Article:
Historically, Vanderbilt has made three major contributions to the Southeastern Conference:
* Given it some needed academic heft.
* Increased the self-esteem (and victory totals) of the other football programs.
Last week, the Commodores added a fourth entry: Saving the SEC from its worst all-around athletic year in at least a quarter century.
When Vandy defeated Michigan for the College World Series title, it was only the mighty SEC’s fourth national championship of the 2018-19 academic year. The other three: men’s indoor track (Florida), women’s indoor track (Arkansas) and women’s outdoor track (Arkansas). That’s a pretty meager trophy collection.
A humbling year for the SEC is one of the primary takeaways from our annual Power Five athletic department rankings, which can be found in school-by-school detail here. The math behind the rankings remains the same: An averaging of the last five years of finishes in the Learfield Directors Cup standings, which are the metric favored by the National Association of College Directors of Athletics (NACDA).
Year-over-year, eight SEC schools dropped in the rankings from 2017-18 to ’18-19: Georgia, Texas A&M, Alabama, Arkansas, Auburn, Missouri, Mississippi and Mississippi State. Five of those dropped more than 10 spots: Georgia, Alabama, Auburn, Missouri and Ole Miss. Five rose in the rankings: Kentucky, South Carolina, LSU, Tennessee and Vanderbilt, with the latter three all enjoying double-digit improvements. Florida, the overall big dog, was the same year-over-year.
Since expanding to 12 teams in 1991-92, the only time the SEC has won fewer than four national titles in a year was 2015-16, when it won three — one of which was football, which of course Just Means More. Only two other times has the SEC won fewer than five championships: 2009-10 and 1994-95.
Vanderbilt saved the league from a couple other ignominious distinctions. First, this would have been the first year since 2004-05 that the SEC didn’t win at least one championship in what generally could be considered the highest-profile sports: football and women’s volleyball in the fall; men’s and women’s basketball in the winter; baseball and softball in the spring. Second, it kept the SEC from having the fewest national titles of any Power Five conference — the Pac-12 won 13, the Atlantic Coast Conference six (including both football and men’s basketball), the Big 12 five, and the Big Ten and SEC tied with four apiece.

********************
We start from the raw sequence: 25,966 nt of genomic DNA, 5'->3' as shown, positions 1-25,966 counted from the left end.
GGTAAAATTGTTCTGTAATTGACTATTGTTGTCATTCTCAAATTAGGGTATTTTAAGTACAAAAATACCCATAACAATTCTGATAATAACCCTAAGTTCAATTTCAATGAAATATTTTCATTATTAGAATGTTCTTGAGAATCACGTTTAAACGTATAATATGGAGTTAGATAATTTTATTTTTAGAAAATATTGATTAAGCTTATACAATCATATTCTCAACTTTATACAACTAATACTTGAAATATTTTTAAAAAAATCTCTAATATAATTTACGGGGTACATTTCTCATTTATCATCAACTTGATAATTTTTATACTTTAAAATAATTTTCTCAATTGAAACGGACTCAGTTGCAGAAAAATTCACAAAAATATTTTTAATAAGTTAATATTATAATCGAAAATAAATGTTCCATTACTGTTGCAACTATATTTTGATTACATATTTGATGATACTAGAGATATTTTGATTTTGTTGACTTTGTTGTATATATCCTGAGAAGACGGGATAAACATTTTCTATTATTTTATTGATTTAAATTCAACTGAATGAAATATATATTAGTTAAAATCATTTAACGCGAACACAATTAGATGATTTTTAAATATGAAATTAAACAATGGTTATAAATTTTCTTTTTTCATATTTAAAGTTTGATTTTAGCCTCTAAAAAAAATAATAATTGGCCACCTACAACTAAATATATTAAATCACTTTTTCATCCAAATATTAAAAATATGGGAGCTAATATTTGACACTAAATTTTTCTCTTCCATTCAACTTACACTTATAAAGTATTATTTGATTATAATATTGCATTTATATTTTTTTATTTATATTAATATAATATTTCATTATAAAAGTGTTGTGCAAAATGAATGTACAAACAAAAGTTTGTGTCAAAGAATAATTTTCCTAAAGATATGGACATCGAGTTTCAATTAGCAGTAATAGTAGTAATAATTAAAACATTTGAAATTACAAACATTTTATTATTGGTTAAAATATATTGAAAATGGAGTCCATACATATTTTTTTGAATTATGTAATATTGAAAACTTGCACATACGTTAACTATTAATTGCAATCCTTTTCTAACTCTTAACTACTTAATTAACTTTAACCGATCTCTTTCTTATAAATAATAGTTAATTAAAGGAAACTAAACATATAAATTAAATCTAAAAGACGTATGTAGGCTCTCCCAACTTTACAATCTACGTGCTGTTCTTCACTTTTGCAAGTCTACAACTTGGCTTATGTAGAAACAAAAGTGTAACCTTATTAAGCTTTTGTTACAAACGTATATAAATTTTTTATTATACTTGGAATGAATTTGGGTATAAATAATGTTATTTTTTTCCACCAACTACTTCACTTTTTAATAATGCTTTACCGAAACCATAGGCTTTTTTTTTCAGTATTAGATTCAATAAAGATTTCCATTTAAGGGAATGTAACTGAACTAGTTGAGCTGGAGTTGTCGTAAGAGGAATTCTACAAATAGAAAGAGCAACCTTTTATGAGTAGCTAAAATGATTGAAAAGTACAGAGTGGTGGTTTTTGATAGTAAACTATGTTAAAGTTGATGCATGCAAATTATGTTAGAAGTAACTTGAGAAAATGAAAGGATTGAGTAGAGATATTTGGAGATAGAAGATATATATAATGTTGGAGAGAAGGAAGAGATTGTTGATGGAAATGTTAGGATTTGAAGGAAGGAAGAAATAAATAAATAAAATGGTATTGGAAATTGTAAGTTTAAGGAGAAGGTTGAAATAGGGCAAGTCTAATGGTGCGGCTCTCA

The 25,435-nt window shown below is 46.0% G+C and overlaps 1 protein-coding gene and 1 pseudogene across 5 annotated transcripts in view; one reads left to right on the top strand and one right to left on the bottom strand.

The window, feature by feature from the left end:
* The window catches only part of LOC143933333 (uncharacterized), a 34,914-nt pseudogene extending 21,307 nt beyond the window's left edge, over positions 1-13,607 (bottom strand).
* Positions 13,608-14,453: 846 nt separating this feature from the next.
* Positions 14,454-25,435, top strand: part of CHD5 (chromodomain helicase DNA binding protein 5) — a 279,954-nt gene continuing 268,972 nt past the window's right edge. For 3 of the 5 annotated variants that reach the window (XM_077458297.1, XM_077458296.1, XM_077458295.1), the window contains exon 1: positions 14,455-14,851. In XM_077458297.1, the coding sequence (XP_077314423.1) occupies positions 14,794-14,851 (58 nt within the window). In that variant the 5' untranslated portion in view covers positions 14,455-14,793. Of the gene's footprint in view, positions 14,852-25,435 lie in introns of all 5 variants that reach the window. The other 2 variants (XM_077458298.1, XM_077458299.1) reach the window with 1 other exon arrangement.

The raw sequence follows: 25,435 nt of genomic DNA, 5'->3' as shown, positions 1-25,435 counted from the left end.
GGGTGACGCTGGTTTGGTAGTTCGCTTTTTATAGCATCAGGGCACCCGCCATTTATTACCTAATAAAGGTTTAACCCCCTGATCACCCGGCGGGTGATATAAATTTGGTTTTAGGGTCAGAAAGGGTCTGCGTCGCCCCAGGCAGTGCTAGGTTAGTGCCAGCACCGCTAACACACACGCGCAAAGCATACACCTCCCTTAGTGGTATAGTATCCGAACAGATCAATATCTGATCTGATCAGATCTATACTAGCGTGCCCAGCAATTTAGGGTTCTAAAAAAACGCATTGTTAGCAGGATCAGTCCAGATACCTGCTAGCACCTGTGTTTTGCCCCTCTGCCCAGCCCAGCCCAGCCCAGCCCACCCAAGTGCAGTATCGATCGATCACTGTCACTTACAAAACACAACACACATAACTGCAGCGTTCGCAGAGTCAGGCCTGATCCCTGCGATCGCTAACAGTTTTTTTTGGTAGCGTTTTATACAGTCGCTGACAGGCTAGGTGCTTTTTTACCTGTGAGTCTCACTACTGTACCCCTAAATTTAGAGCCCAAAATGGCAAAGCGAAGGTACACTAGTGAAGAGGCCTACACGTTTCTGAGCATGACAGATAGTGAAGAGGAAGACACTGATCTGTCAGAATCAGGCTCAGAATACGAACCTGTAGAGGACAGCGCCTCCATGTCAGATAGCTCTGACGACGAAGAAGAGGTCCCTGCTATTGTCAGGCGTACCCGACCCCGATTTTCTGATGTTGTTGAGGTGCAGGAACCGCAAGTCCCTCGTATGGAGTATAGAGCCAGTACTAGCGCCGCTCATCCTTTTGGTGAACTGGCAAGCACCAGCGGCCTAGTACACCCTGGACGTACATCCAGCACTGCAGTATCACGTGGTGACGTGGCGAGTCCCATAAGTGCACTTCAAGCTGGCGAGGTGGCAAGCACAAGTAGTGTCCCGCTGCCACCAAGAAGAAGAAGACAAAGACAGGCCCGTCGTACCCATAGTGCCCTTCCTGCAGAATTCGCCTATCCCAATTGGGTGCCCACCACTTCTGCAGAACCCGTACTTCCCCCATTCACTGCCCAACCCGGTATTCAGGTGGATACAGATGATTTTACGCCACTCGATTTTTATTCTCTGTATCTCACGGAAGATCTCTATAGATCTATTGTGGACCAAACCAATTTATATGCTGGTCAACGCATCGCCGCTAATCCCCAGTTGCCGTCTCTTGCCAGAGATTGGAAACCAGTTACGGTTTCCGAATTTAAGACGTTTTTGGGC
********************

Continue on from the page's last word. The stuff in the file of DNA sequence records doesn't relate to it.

Bottom line: In terms of both quantity and quality of national titles, this was a rough year for the SEC — and it fits into a trend of declining prowess in the league that loves to boast about its superiority.
From the expansion to add Arkansas and South Carolina through 2006-07, the SEC averaged 7.1 national championships per year, with a high of 10 in 1998-99. Since then, the average dips to 5.3. Over the last five years, the average is just 4.6.
Are other conferences catching up in areas of traditional SEC strength? Is this a byproduct of football hyper-focus? Is it all simply cyclical? There are more questions than answers at present, and more empty space in SEC trophy cases than usual.
Other takeaways from the rankings:
* The Pac-12 has endured a lot of (deserved) criticism for its revenue sports travails, but it still lives up to its self-proclaimed Conference of Champions moniker in Olympic sports. Seven different schools won national titles: Stanford, UCLA, USC, California, Washington, Colorado and Utah. By itself, Stanford’s six national titles would outrank every conference but the ACC.
* The best-performing non-Power Five athletic department over the past five years (and in 2018-19 specifically) was BYU. The Cougars would have been 33rd in our rankings, between Tennessee and Baylor.
* The best-performing non-FBS athletic department was Princeton. The Tigers would have been 35th, between Virginia Tech and Arizona.
* The best-performing school that plays no football at all was Denver. The Pioneers would have been tied for 45th with Maryland.
* The biggest improver in the five-year cycle was Texas Tech, which jumped up six spots. The Red Raiders had a great 2018-19 while simultaneously subtracting a poor 2013-14 year from the books.
* The biggest decliner in the five-year cycle was Michigan State, which fell five spots. The Spartans lost a big 2013-14 season from the body of work.
* In previous years, there were multiple Power Five athletic programs that were skulking around in triple digits in annual performance. This year, there was only one: Take a bow, Pittsburgh, the new post child for Power Five athletic futility. The Panthers were 137th in 2018-19, dragging their five-year average below previous cellar dweller Washington State.
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